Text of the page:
Letters I Haven't Written Yet

The Burning Chambers – Kate Mosse

This latest book by Kate Mosse is the start of a series of books about a feud between two families that takes place in the Languedoc in France, in the midst of the Wars of Religion in the 16th century. Minou, a young Catholic woman living in Carcassonne, is minding her family book shop, as her father has been too ill to manage it for a number of months, since returning from his trip to the north. While caring for the shop, she receives a mysterious letter, and has a chance encounter with a young Huguenot, Piet. Both of these things will change Minou’s generally quiet life forever. As the battle between Catholic and Protestant heats up in the Carcassonne, Minou finds her family has been embroiled in a much older story, not just about religion but also about money and power: one that will directly impact her future.

While heavy in historical context, the story is well written and easy to read, keeping the reader interested throughout. The characters are engaging and the action both interesting and upsetting, allowing the reader to smell, touch and feel the events during this turbulent period. What is also wonderful about this story, is that in a time where events are generally being told from the soldiers, the clergyman’s or the politician’s point of view, we are seeing history through the eyes of everyday women and men, whose lives are dependent on the whims of their “betters”. The complicated lot of women is well described throughout the book, without there being an onerous focus on their suffering or a long drawn out treatise on inequality. It is there, it is understood, it is another layer to the story, and it helps make it so much more interesting. Minou, Alis, Blanche and Madame Boussey are victims and survivors of their times, and their stories are much more engaging because of it. Not to say that the men in this tale are ignored. Monsieur Joubert, Aimeric, Piet and Vidal all are extremely interesting and vital to the story, but it is not just their story, which is why this book is wonderful to read.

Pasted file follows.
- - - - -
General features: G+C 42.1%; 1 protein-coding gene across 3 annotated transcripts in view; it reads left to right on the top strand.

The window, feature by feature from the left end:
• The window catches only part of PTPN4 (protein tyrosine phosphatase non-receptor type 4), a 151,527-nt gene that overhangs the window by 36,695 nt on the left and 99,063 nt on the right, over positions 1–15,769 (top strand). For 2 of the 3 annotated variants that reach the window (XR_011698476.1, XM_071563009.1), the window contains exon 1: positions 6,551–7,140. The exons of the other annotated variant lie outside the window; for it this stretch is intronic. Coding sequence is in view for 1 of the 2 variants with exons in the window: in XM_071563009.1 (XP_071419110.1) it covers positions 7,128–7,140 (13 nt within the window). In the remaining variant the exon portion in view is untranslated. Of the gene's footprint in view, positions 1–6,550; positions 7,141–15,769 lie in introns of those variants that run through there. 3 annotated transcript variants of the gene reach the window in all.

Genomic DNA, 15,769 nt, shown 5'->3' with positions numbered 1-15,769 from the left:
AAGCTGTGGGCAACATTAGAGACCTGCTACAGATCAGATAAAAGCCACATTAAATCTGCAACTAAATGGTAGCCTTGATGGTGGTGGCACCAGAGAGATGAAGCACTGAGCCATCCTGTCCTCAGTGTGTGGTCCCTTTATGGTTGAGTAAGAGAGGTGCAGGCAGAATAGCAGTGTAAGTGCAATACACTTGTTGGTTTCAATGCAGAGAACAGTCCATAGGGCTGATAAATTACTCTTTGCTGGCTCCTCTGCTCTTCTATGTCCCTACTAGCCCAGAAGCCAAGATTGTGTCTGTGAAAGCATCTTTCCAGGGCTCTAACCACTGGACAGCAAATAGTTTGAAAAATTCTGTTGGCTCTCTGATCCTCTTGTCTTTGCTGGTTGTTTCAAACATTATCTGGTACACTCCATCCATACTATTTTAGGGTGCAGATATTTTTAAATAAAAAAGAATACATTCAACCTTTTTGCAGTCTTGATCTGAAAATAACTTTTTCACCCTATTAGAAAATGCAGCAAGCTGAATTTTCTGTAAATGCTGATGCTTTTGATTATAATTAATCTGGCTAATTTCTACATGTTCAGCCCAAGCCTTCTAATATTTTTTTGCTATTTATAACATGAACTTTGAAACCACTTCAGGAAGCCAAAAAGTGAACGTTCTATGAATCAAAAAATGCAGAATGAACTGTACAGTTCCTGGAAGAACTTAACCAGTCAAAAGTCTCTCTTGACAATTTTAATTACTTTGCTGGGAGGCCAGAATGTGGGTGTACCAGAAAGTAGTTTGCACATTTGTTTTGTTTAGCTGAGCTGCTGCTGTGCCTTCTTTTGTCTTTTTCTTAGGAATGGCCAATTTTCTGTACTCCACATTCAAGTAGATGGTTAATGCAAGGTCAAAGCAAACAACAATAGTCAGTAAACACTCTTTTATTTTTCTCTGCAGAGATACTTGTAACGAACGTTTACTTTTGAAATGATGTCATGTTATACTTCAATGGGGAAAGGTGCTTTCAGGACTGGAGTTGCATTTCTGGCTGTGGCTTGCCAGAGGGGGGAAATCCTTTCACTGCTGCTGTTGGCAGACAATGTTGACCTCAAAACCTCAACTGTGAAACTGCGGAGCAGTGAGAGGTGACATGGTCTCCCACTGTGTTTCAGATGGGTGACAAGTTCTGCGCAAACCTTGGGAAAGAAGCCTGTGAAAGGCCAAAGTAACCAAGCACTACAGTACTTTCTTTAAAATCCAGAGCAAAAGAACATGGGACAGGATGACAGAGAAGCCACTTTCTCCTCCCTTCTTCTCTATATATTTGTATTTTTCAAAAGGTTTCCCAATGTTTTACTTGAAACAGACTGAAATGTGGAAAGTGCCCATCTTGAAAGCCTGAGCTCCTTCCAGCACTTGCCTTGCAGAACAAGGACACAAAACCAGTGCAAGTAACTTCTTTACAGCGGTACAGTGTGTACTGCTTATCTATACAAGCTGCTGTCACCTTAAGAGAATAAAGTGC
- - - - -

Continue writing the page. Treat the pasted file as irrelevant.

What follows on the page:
What I loved about this book was that it was indeed a story of love, power, greed and adventure, all tied into an extraordinary part of France’s history, a series of violent clashes that could have destroyed the country (and almost did). Any student of European history will recognise the events in 16th century Carcassonne and Toulouse (and the reference to the haunting sentence: Kill them all, God will know his own, from the Béziers Masscare in 1209) outlined in this book right to the last page, where St. Bartholomew’s Day is briefly mentioned, leaving the reader both fearful and concerned for the story’s heroes, despite the seemingly happy ending.

It is not a small book, but I carried it around with me everywhere until I finished the story.

There are only two things I find irritating about this book. The first was the confusing prologue. Once you dive into the story, you’re not really sure why it’s even there. In fact, when I finished the book, I went back to read it again. It definitely made more sense the second time around. It might have been better if it had been split in two: Prologue and Epilogue, just to tie the pieces together more neatly.

The second irritating thing … The sequel is not out until 2020. Booo

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